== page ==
Something bad happened to Windows Search in 2020

Microsoft doesn’t think it’s enough to just search your files. Microsoft has a vision of grand unified searches that return results from your own files and email, plus results from a wide variety of other places – the web, company documents, other people’s calendars, the contents of books you intend to read but haven’t gotten to yet, your senior thesis, decoded World War II messages, maybe more. Basically when you do a search, Microsoft will check the entire output of Western civilization and use smart AI to show you search results that are exactly what you want, whether you want them or not.

Microsoft has never acknowledged it – which is strange – but it appears that Microsoft’s quest for bigger and better searches caused it to completely rewrite Windows Search for Windows 10 version 1909, released in November 2019.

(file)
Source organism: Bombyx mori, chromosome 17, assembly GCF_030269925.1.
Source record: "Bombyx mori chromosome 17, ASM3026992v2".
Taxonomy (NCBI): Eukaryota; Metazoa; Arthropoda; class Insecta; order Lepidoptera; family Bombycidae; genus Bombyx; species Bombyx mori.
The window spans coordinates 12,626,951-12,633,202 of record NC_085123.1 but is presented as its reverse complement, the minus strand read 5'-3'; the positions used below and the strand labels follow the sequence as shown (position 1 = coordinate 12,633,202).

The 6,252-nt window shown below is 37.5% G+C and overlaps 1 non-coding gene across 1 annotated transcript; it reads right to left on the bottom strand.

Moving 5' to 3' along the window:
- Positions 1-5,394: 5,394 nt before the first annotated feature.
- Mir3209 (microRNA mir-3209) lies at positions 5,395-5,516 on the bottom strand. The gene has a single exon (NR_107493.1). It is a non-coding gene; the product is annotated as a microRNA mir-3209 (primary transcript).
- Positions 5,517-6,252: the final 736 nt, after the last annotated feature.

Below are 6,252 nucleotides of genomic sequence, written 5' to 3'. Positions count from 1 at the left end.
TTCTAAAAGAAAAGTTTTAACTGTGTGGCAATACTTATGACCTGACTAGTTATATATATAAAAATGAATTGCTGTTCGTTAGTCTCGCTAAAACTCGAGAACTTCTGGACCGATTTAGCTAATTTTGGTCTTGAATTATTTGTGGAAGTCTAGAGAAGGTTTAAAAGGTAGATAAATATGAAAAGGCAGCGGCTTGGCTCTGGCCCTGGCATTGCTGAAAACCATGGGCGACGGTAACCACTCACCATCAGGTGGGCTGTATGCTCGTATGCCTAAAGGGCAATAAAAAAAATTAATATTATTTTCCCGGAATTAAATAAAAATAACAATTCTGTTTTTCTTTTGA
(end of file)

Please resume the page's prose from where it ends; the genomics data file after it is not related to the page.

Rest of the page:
It’s not going well.

The problems became obvious in February, when a configuration mistake by Microsoft caused everyone’s searches to go completely dead for anywhere from several hours to a day. The confusing part of that episode was that it completely defied everyone’s understanding of how Windows Search works. There is simply no way Microsoft could kill Windows Search that way unless it had morphed into something new and mysterious.

Windows Search still superficially resembles its prior incarnation, but there is some speculation that Microsoft is trying to turn Windows Search under the hood into a kind of web application, full of badly written Javascript that uses too much memory and, oh, by the way, doesn’t work very well.

There have been lots of steps backwards in 2020. The search window that comes up from the taskbar (shown above) is cluttered and hard to use. The search bar in Outlook has been moved to a less convenient place and produces a freakishly huge box with too many options. Searches are no longer done as you type. There are bugs a-plenty.